The Baums turned to the great curator and art dealer Jeffrey Deitch for guidance, but Ted soon decided he wanted to do his own research. Ruth tells how they came to acquire Roy Lichtenstein’s collage Two Paintings: Sleeping Muse (1984), which hangs behind Ruth’s desk in the sunroom. “Ted was away when I learned that it was to be auctioned, so I called him to ask if he minded if I bid for it,” she recalls. “He agreed, and I got it. Later, it was reported in one of the art magazines that ‘Mrs. Ruth Baum had paid the highest price ever for a collage.’ That was the last time I was allowed to buy on my own!”
The Baums’ South Florida home reflects their interest in international artists, particularly Italian artists from Arte Povera—a reactionary contemporary art movement at the end of the 1960s and early 1970s—whose works Ruth and Ted collected before the artists came to the United States.
In the bright hallway between the dining room and the living room hangs Freundinnen (Girlfriends, 1967), a black and white photograph and pencil on photo paper by German artist Sigmar Polke. Polke was a contemporary of fellow German Gerhard Richter, with whom he founded the Kapitalistischer Realismus (Capital Realism) movement. Richter’s work is also represented in the Baums’ collection. Below the Polke hangs a work by Italian conceptual artist Piero Manzoni, Achrome (1958). On the floor nearby sit five of Japanese artist Yoshitomo Nara’s doll-like sculptures, The Little Pilgrims (Night Walking, 1999), each figure in colorful outfits and with arms outstretched. Nara’s depictions of such cartoon-like children have become his signature style.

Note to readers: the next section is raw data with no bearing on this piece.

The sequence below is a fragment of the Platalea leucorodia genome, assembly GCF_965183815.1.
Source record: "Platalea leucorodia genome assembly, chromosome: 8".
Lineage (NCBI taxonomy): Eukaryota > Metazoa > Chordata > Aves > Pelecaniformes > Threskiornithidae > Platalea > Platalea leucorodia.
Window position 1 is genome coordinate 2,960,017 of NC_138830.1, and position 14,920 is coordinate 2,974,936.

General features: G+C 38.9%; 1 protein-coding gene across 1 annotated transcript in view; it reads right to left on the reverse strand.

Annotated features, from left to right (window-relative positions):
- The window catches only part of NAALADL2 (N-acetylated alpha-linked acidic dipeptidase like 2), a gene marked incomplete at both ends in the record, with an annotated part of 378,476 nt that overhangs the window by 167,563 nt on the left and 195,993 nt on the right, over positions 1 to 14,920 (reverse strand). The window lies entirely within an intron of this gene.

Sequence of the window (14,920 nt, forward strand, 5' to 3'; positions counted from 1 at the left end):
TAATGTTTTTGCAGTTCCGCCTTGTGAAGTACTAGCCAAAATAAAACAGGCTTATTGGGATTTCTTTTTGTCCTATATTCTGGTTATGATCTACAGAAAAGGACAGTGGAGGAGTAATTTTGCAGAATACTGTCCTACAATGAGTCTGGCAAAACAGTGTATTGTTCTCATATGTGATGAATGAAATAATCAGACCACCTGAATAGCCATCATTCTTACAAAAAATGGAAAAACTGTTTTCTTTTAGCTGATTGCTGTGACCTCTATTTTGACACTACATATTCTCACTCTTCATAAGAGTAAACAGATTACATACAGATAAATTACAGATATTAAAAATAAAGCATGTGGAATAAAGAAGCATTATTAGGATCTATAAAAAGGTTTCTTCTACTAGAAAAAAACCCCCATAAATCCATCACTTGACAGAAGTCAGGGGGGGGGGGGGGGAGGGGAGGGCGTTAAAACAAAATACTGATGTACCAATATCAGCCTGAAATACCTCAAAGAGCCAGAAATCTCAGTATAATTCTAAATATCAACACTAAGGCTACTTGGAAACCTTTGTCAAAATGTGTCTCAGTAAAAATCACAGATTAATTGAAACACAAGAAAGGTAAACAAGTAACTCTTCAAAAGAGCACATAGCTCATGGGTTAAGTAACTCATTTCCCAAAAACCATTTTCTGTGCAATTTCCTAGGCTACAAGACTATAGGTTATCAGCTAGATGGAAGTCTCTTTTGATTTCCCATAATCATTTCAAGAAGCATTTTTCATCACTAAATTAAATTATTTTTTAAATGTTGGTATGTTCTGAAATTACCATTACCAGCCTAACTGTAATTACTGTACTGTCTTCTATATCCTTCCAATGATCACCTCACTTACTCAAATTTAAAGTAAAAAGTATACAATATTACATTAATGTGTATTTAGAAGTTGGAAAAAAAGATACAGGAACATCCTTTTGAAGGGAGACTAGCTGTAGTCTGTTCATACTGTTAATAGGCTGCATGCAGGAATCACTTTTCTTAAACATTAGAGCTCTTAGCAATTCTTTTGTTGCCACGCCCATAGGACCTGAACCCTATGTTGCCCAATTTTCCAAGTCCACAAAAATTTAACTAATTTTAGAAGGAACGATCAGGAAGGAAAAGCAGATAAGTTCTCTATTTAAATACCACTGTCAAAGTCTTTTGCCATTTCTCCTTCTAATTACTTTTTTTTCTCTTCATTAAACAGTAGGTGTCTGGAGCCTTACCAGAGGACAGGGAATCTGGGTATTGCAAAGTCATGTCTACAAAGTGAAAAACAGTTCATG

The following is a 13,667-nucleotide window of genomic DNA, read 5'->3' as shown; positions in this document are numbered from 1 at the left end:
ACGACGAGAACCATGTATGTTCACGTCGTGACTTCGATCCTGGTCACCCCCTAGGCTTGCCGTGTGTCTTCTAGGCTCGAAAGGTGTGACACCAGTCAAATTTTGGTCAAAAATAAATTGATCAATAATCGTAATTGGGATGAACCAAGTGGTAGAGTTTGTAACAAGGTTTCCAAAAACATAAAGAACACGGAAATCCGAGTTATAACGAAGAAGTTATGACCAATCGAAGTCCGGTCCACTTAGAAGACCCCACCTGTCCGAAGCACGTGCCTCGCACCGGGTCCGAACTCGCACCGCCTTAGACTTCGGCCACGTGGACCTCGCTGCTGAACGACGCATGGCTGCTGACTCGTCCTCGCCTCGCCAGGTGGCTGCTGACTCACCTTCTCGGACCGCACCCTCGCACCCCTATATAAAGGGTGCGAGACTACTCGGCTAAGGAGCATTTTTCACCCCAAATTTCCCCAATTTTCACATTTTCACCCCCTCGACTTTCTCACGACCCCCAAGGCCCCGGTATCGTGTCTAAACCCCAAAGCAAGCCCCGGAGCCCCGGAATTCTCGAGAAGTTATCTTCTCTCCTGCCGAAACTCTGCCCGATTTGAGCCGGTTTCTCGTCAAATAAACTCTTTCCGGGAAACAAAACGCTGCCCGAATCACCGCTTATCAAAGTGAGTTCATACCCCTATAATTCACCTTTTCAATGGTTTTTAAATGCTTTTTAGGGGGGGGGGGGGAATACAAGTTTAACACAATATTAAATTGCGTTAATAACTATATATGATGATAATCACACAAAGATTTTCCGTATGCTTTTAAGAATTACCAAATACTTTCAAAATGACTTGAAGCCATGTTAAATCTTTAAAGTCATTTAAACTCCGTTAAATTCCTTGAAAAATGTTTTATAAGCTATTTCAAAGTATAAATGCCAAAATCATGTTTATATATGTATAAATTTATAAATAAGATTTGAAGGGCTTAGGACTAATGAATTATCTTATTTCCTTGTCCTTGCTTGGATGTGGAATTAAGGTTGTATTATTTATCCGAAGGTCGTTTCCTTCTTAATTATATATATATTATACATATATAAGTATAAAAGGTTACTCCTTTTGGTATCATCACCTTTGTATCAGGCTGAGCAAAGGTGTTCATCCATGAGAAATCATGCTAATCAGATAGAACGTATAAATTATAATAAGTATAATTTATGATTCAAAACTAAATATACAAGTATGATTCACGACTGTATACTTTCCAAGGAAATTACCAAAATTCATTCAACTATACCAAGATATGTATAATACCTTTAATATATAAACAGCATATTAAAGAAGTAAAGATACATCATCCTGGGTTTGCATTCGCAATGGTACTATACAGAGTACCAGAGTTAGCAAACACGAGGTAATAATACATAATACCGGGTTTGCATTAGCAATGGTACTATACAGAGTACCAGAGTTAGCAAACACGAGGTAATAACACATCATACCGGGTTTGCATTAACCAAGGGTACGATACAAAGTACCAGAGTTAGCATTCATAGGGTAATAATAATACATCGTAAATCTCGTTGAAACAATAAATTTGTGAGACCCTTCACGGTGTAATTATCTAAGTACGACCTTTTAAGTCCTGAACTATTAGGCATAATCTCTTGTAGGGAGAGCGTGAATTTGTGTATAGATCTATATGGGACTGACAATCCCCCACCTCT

Photography by Jerry Rabinowitz